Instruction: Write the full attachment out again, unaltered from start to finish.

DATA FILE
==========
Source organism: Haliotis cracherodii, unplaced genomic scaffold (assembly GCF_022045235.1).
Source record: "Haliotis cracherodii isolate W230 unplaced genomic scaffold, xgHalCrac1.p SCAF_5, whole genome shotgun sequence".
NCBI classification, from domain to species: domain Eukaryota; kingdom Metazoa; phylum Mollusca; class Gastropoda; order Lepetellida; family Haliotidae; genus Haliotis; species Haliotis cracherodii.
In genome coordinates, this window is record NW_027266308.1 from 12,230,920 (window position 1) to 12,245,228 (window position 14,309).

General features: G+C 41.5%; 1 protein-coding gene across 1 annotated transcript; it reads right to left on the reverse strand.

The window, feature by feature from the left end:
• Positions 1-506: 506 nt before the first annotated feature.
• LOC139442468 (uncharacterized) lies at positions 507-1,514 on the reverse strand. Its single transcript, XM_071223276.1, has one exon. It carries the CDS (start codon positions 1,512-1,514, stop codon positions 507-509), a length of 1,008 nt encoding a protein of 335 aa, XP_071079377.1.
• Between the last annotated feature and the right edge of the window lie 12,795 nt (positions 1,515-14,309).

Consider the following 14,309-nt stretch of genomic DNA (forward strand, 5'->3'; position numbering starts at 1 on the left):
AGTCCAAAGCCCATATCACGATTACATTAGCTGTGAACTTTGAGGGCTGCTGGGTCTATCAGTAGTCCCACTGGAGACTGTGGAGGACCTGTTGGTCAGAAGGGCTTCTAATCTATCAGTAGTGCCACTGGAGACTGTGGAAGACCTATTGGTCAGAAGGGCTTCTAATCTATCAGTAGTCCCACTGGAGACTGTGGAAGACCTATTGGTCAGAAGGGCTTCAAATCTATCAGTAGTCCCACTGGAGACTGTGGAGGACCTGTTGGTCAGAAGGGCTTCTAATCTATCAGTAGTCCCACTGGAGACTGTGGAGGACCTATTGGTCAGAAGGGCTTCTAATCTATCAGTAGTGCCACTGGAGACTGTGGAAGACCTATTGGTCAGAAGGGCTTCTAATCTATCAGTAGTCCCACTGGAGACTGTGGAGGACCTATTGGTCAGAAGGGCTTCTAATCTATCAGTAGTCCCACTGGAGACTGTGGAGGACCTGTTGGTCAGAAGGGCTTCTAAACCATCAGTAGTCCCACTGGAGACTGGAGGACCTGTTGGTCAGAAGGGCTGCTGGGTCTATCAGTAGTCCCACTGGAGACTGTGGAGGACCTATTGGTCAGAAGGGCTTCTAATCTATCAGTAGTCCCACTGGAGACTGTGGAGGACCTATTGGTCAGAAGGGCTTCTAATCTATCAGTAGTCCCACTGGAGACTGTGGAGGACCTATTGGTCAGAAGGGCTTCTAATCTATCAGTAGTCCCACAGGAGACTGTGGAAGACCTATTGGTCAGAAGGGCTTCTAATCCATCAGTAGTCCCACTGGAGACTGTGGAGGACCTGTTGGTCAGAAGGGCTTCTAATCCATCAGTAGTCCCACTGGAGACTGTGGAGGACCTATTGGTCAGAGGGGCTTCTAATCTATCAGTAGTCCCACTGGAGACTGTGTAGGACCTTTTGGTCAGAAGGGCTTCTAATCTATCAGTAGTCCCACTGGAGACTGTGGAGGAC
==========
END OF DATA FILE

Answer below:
Source organism: Haliotis cracherodii, unplaced genomic scaffold (assembly GCF_022045235.1).
Source record: "Haliotis cracherodii isolate W230 unplaced genomic scaffold, xgHalCrac1.p SCAF_5, whole genome shotgun sequence".
NCBI classification, from domain to species: domain Eukaryota; kingdom Metazoa; phylum Mollusca; class Gastropoda; order Lepetellida; family Haliotidae; genus Haliotis; species Haliotis cracherodii.
In genome coordinates, this window is record NW_027266308.1 from 12,230,920 (window position 1) to 12,245,228 (window position 14,309).

General features: G+C 41.5%; 1 protein-coding gene across 1 annotated transcript; it reads right to left on the reverse strand.

The window, feature by feature from the left end:
• Positions 1-506: 506 nt before the first annotated feature.
• LOC139442468 (uncharacterized) lies at positions 507-1,514 on the reverse strand. Its single transcript, XM_071223276.1, has one exon. It carries the CDS (start codon positions 1,512-1,514, stop codon positions 507-509), a length of 1,008 nt encoding a protein of 335 aa, XP_071079377.1.
• Between the last annotated feature and the right edge of the window lie 12,795 nt (positions 1,515-14,309).

Consider the following 14,309-nt stretch of genomic DNA (forward strand, 5'->3'; position numbering starts at 1 on the left):
AGTCCAAAGCCCATATCACGATTACATTAGCTGTGAACTTTGAGGGCTGCTGGGTCTATCAGTAGTCCCACTGGAGACTGTGGAGGACCTGTTGGTCAGAAGGGCTTCTAATCTATCAGTAGTGCCACTGGAGACTGTGGAAGACCTATTGGTCAGAAGGGCTTCTAATCTATCAGTAGTCCCACTGGAGACTGTGGAAGACCTATTGGTCAGAAGGGCTTCAAATCTATCAGTAGTCCCACTGGAGACTGTGGAGGACCTGTTGGTCAGAAGGGCTTCTAATCTATCAGTAGTCCCACTGGAGACTGTGGAGGACCTATTGGTCAGAAGGGCTTCTAATCTATCAGTAGTGCCACTGGAGACTGTGGAAGACCTATTGGTCAGAAGGGCTTCTAATCTATCAGTAGTCCCACTGGAGACTGTGGAGGACCTATTGGTCAGAAGGGCTTCTAATCTATCAGTAGTCCCACTGGAGACTGTGGAGGACCTGTTGGTCAGAAGGGCTTCTAAACCATCAGTAGTCCCACTGGAGACTGGAGGACCTGTTGGTCAGAAGGGCTGCTGGGTCTATCAGTAGTCCCACTGGAGACTGTGGAGGACCTATTGGTCAGAAGGGCTTCTAATCTATCAGTAGTCCCACTGGAGACTGTGGAGGACCTATTGGTCAGAAGGGCTTCTAATCTATCAGTAGTCCCACTGGAGACTGTGGAGGACCTATTGGTCAGAAGGGCTTCTAATCTATCAGTAGTCCCACAGGAGACTGTGGAAGACCTATTGGTCAGAAGGGCTTCTAATCCATCAGTAGTCCCACTGGAGACTGTGGAGGACCTGTTGGTCAGAAGGGCTTCTAATCCATCAGTAGTCCCACTGGAGACTGTGGAGGACCTATTGGTCAGAGGGGCTTCTAATCTATCAGTAGTCCCACTGGAGACTGTGTAGGACCTTTTGGTCAGAAGGGCTTCTAATCTATCAGTAGTCCCACTGGAGACTGTGGAGGAC